Right, well the contention is, at first glance anyway, easy on this one: Is drinking a problem in Yachting: yes or no? This should be pretty straightforward…there is always someone willing to blame alcohol for the evils of the world. Let them state their case, get couple of quotes and then head to Waxy’s and find the other half of the debate; no problem.
Hold on a minute, shouldn’t the debate be: Is alcohol a problem in yachting? At the outset, a simple argumentative essay would seem to suffice. However, we can’t very well contend that alcohol is a problem because we get straight into the whole “are guns dangerous or are the people that shoot them,” debate. This would seem to miss the point of bringing the subject up at all.
Should the contention then be: do yacht crew drink too much? This is again a slightly dodgy thing to contend because it all depends on who you compare yacht crew to. Yes, they drink more than your average Olympic hopeful, but at the time of writing it is “freshers” season around the world. The streets in university towns everywhere are awash with drunken students, who drink enough to make a “yachties” liver wince at the thought. “Too much” is a too relative a term.
The fact is that everyone in yachting seems to have an opinion on whether crew drinking is a problem or not. Many yacht crew event organisers, spend much time discussing the pros and cons of giving away free drinks. However, it is still the case that more often than not when someone in the industry wants the attention of yacht crew it is beer and wine they use to lure them.
In essence you either take the position that drinking is a problem in the industry or that it isn’t. If you think it is, then looking into why is a very useful exercise and further looking into what harm heavy drinking can do is worthwhile. However, if you think that drinking is not a problem you are surely faced with a somewhat complicated proposition. You are forced to accept that the deaths and injuries caused through alcohol abuse over the last few years are acceptable. Casualties of bar, perhaps?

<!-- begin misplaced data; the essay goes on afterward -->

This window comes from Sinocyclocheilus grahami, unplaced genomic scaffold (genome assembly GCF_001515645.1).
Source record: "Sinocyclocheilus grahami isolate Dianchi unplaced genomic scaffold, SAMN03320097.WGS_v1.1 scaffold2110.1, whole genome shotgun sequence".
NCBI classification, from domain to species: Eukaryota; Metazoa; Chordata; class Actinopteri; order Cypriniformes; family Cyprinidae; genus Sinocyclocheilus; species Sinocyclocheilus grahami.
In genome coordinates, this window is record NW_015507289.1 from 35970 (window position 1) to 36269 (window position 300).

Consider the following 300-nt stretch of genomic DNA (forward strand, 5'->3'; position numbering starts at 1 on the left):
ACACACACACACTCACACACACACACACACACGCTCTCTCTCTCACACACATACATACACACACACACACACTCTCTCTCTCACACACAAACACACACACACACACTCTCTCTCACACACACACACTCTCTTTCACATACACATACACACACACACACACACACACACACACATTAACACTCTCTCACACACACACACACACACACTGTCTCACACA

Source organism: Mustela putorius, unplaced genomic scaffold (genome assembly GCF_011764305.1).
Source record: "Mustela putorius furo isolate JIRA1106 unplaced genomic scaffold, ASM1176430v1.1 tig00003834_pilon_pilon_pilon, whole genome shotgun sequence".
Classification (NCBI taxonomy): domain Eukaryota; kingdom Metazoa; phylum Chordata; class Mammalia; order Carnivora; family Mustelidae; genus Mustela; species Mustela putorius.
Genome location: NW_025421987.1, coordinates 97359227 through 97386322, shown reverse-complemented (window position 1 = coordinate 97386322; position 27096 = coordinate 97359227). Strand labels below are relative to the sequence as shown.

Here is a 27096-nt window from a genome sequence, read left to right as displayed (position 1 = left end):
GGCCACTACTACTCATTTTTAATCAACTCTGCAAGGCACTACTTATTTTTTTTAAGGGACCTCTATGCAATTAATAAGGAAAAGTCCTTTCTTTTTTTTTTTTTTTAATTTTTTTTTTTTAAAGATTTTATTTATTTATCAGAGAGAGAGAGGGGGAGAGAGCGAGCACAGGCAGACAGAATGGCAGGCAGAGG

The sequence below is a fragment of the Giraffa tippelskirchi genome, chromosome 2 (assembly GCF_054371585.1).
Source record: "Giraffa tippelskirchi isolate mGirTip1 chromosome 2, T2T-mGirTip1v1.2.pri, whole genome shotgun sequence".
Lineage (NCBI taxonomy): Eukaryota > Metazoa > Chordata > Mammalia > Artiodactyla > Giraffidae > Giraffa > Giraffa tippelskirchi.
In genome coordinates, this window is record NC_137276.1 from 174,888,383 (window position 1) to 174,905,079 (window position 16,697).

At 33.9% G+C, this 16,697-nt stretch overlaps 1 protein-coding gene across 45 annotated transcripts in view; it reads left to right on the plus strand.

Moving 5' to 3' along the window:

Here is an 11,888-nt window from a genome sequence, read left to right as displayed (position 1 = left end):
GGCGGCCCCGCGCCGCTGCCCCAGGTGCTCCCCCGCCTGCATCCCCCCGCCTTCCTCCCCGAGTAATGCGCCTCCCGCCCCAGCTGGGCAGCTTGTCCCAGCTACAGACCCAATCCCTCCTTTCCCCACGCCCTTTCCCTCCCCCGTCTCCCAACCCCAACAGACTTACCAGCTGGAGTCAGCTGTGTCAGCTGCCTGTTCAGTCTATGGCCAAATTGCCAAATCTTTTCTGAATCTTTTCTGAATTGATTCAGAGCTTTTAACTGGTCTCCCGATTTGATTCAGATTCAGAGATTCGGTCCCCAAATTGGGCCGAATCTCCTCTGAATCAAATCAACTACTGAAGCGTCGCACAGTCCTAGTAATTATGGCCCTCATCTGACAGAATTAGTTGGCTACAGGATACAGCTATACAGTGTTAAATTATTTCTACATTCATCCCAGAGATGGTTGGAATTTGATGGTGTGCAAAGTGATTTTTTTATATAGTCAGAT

So where are we? It’s probably quite important to establish at this point, a couple of fundamental differences in describing just what we are talking about. A phrase often used, some would say over used, to describe the yacht crews’ apparent affection for a drink or two is “drinking problem.” For our purposes, “drinking problem” is a medically determinable illness and really refers to Alcoholism, which is a very serious addiction. Alcoholics have a disease that causes them to drink with compulsion. An alcoholic is generally unable to control his/her drinking, although many are able to disguise it. Stories abound about alcoholics in the yachting industry, but they are often hearsay and statistically, alcoholics are not particularly common. They are not the focus of this article. Alcoholics are extreme examples when the focus here is the generic trend.